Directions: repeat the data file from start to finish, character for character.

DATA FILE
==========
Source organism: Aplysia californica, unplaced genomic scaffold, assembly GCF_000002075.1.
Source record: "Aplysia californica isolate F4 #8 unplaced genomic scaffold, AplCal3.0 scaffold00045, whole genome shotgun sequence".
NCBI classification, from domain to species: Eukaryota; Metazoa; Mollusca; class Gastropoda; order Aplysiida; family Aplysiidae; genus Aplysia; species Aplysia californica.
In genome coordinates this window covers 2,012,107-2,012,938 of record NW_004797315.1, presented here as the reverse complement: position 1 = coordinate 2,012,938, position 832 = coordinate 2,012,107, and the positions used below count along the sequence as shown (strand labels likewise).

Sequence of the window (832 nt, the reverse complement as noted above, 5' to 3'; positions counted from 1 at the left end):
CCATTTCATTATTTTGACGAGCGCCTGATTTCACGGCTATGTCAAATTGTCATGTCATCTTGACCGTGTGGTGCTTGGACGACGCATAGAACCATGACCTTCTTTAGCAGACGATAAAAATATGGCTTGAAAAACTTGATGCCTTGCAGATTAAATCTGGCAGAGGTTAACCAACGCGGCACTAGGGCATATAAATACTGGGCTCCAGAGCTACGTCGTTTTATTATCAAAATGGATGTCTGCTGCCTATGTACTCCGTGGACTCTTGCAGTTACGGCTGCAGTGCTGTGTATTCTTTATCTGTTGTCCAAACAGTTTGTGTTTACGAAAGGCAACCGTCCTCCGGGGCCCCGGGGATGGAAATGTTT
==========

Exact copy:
Source organism: Aplysia californica, unplaced genomic scaffold, assembly GCF_000002075.1.
Source record: "Aplysia californica isolate F4 #8 unplaced genomic scaffold, AplCal3.0 scaffold00045, whole genome shotgun sequence".
NCBI classification, from domain to species: Eukaryota; Metazoa; Mollusca; class Gastropoda; order Aplysiida; family Aplysiidae; genus Aplysia; species Aplysia californica.
In genome coordinates this window covers 2,012,107-2,012,938 of record NW_004797315.1, presented here as the reverse complement: position 1 = coordinate 2,012,938, position 832 = coordinate 2,012,107, and the positions used below count along the sequence as shown (strand labels likewise).

Sequence of the window (832 nt, the reverse complement as noted above, 5' to 3'; positions counted from 1 at the left end):
CCATTTCATTATTTTGACGAGCGCCTGATTTCACGGCTATGTCAAATTGTCATGTCATCTTGACCGTGTGGTGCTTGGACGACGCATAGAACCATGACCTTCTTTAGCAGACGATAAAAATATGGCTTGAAAAACTTGATGCCTTGCAGATTAAATCTGGCAGAGGTTAACCAACGCGGCACTAGGGCATATAAATACTGGGCTCCAGAGCTACGTCGTTTTATTATCAAAATGGATGTCTGCTGCCTATGTACTCCGTGGACTCTTGCAGTTACGGCTGCAGTGCTGTGTATTCTTTATCTGTTGTCCAAACAGTTTGTGTTTACGAAAGGCAACCGTCCTCCGGGGCCCCGGGGATGGAAATGTTT